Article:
The trial is held before a judge and a jury of 12 people selected from a pool of potential jurors.
The purpose of the trial is for the prosecution and defence to present all relevant and admissible evidence to the jury, who will decide whether or not the accused person is guilty. Sometimes more than one accused are on trial together.
The offences are set out in a document called an indictment and the accused will be asked whether they plead guilty or not guilty to the offence.
Before the trial there may be discussions between the barristers and the judge about legal issues which may affect the way the trial is run. These discussions may go on for some time.
The proceedings begin with preliminary remarks from the judge telling the court what the trial is about.
Both parties will open their case and then call witnesses to give their evidence. This is called giving evidence-in-chief.
The barristers can ask questions of any witness called by the other party to ‘test’ the evidence being given. This is called cross-examination.
The party that has called the witness can ask further questions of them to clarify matters arising from cross-examination. This is called re-examination.
After all the witnesses have given their evidence, the barristers give their closing address to the jury.
The judge will then summarise the evidence and the arguments from both sides and will help explain legal issues to the jury. This is called the judge’s charge.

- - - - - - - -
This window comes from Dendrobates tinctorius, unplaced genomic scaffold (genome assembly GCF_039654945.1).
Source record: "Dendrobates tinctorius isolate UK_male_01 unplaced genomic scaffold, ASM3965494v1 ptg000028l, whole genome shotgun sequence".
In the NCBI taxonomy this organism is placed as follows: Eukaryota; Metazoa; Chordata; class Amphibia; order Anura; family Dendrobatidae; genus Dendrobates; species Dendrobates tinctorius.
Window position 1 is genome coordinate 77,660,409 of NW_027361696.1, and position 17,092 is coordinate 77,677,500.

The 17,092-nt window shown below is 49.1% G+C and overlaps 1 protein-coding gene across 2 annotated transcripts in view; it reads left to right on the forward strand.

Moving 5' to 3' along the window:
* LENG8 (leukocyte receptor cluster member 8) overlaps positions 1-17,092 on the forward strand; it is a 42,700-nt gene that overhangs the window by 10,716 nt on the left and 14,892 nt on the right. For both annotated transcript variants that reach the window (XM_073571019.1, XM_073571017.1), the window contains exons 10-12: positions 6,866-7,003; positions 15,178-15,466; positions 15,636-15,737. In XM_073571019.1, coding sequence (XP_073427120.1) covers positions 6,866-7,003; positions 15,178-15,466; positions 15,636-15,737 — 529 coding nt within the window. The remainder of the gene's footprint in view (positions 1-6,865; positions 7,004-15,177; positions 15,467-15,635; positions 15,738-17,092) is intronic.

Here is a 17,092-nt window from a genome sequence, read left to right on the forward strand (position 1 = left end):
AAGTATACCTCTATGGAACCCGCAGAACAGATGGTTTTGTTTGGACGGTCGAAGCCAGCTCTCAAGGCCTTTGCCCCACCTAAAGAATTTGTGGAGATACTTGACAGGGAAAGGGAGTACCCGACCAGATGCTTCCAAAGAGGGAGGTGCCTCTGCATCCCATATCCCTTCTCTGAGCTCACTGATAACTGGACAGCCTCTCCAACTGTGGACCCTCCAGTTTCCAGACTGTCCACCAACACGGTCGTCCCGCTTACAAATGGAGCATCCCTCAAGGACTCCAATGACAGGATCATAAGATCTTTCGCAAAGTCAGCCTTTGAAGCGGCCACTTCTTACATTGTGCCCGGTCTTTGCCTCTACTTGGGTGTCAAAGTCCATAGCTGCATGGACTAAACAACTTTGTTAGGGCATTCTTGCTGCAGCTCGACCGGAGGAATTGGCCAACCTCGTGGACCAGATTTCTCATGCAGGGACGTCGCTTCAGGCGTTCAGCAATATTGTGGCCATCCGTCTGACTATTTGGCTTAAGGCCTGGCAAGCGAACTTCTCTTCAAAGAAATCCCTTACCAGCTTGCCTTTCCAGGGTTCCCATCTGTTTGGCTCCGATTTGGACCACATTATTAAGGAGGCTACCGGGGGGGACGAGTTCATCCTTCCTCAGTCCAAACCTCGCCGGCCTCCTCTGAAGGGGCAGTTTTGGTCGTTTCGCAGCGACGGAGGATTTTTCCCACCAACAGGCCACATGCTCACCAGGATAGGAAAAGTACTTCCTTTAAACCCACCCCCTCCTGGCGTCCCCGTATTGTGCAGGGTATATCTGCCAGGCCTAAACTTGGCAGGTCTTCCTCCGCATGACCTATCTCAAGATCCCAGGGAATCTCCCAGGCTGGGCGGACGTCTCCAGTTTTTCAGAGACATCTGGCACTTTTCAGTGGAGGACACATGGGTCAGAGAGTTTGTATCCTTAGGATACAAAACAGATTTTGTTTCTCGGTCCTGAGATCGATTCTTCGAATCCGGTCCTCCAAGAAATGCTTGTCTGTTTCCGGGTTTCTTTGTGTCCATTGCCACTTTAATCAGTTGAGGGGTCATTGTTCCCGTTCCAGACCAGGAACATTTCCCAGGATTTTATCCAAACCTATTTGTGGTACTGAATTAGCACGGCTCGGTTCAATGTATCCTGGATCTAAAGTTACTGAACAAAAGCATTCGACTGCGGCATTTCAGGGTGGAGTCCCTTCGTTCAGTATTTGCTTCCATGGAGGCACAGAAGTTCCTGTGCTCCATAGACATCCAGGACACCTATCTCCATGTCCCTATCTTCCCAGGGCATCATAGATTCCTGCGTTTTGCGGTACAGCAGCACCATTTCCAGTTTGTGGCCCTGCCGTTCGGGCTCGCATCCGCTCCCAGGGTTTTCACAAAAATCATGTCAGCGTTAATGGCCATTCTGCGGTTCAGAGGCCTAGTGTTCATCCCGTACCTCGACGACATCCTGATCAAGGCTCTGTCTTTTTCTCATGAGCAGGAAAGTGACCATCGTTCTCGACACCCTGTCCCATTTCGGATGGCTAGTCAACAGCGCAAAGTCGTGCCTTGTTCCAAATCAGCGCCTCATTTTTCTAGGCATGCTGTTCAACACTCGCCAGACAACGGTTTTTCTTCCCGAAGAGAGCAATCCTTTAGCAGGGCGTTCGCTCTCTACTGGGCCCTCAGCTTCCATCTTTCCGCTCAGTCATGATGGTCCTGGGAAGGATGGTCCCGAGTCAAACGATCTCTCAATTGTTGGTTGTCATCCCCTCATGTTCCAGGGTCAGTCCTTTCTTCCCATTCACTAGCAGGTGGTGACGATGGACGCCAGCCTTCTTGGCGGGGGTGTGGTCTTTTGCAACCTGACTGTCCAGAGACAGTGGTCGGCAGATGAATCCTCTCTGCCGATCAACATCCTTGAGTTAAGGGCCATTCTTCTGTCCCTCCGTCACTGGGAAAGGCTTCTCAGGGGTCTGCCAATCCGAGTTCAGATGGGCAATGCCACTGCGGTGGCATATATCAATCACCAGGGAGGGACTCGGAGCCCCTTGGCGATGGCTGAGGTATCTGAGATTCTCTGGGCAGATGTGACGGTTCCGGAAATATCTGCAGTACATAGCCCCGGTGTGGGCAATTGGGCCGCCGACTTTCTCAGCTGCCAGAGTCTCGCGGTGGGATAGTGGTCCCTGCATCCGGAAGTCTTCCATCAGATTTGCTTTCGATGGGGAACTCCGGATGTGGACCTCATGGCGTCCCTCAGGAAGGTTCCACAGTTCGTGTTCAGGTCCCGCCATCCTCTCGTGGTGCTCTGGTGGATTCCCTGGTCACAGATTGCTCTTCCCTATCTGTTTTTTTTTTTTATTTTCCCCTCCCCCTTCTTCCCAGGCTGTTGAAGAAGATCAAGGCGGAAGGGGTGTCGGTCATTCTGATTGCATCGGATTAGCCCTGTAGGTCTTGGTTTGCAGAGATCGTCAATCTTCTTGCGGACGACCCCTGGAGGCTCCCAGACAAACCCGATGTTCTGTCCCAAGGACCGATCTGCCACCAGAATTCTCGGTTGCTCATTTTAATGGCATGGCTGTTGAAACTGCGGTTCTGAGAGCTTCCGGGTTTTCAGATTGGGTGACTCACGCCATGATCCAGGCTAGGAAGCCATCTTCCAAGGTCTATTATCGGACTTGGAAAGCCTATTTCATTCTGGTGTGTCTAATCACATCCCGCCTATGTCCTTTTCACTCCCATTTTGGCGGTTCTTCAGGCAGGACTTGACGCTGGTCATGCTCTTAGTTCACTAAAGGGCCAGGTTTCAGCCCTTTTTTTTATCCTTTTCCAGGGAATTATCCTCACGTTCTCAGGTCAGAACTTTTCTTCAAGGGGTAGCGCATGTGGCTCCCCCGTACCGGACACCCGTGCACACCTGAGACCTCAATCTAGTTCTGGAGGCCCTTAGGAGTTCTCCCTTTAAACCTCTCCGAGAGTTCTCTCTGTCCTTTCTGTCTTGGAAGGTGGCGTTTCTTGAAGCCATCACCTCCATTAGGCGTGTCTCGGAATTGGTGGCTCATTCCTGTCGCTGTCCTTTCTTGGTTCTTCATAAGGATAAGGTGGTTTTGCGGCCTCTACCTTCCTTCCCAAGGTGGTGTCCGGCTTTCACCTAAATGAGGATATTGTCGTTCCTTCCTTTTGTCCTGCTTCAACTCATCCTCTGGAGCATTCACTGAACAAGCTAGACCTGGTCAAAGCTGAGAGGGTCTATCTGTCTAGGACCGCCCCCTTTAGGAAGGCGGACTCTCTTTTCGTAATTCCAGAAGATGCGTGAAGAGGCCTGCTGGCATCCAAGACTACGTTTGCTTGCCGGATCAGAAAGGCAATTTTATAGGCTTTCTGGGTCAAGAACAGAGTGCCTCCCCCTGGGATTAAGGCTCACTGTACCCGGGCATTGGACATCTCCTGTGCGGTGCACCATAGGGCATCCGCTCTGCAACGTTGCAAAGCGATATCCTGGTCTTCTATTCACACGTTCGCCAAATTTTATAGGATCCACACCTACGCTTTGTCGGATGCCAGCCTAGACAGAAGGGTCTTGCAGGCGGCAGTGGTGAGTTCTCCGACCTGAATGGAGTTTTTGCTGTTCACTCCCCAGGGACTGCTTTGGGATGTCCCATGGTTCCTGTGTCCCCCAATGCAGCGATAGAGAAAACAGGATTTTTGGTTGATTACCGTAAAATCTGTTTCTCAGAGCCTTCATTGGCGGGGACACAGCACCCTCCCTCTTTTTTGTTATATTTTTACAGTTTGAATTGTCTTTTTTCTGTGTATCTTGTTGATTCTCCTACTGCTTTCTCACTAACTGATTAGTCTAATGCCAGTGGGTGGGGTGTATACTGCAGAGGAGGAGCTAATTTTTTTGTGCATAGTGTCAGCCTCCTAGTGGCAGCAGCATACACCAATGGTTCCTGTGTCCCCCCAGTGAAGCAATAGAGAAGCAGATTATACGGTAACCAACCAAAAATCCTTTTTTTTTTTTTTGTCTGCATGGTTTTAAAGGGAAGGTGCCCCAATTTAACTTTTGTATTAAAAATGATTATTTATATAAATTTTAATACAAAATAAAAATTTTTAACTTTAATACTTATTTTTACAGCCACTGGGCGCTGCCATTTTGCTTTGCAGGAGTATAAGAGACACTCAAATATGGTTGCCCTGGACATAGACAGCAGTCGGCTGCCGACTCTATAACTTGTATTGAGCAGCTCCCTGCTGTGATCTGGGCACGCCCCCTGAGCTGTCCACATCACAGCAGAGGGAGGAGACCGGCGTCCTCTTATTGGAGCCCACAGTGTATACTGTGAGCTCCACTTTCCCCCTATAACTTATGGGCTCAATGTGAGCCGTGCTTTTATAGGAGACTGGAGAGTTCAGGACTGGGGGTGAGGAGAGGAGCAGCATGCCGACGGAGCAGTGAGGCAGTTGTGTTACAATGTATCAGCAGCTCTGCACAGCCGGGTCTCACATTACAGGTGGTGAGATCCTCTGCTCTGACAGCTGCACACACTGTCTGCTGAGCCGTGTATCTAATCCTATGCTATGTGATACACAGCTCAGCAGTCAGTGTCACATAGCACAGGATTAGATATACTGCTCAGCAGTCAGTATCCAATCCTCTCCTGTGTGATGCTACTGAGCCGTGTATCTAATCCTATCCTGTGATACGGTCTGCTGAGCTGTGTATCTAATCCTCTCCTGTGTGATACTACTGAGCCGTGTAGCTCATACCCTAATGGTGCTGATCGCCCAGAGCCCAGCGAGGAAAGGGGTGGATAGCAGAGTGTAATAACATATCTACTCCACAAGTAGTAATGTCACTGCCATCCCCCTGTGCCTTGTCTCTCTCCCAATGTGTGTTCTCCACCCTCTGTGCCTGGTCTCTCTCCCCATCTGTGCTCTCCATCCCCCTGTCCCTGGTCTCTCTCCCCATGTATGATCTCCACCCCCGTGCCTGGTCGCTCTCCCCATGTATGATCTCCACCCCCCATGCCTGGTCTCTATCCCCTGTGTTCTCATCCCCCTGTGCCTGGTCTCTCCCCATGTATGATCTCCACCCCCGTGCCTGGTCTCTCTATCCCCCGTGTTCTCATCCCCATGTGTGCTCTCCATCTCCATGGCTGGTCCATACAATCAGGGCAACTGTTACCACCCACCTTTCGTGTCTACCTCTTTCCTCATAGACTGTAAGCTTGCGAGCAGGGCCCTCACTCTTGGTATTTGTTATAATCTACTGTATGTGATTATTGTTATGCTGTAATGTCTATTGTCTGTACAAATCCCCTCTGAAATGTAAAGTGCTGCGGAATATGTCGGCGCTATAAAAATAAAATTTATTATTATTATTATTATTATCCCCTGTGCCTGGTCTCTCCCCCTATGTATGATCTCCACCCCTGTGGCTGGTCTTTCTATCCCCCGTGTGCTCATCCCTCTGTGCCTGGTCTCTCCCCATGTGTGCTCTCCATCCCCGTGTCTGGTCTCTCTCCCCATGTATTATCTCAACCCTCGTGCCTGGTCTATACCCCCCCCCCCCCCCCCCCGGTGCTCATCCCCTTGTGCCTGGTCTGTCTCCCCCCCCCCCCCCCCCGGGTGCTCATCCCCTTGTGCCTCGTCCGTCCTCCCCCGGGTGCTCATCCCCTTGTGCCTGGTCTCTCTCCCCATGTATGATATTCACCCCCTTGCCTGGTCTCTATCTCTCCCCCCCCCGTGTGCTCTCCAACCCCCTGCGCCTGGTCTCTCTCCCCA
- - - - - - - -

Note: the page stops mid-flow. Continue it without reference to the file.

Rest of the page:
The jury's role is to decide whether the accused is guilty or not guilty of the offence on the evidence presented to them. The jury must determine whether the prosecution has proven that the accused committed the crime to the accepted standard of proof – beyond reasonable doubt.
The jury will go to another room to consider their verdict. When they have all reached the same decision, the jury will come into the courtroom and the jury foreperson will tell the court whether they find the accused person guilty or not guilty.
Sometimes the jury cannot agree on a verdict and they will be sent home and the trial will be heard again before a new jury at a later date.
If the jury finds the accused not guilty of the crime then they are free to go. This is called an acquittal. The prosecution cannot appeal to a higher court against an acquittal.
If the jury finds the accused guilty, the judge will then decide what the sentence will be. The judge will hand down the sentence at a later time.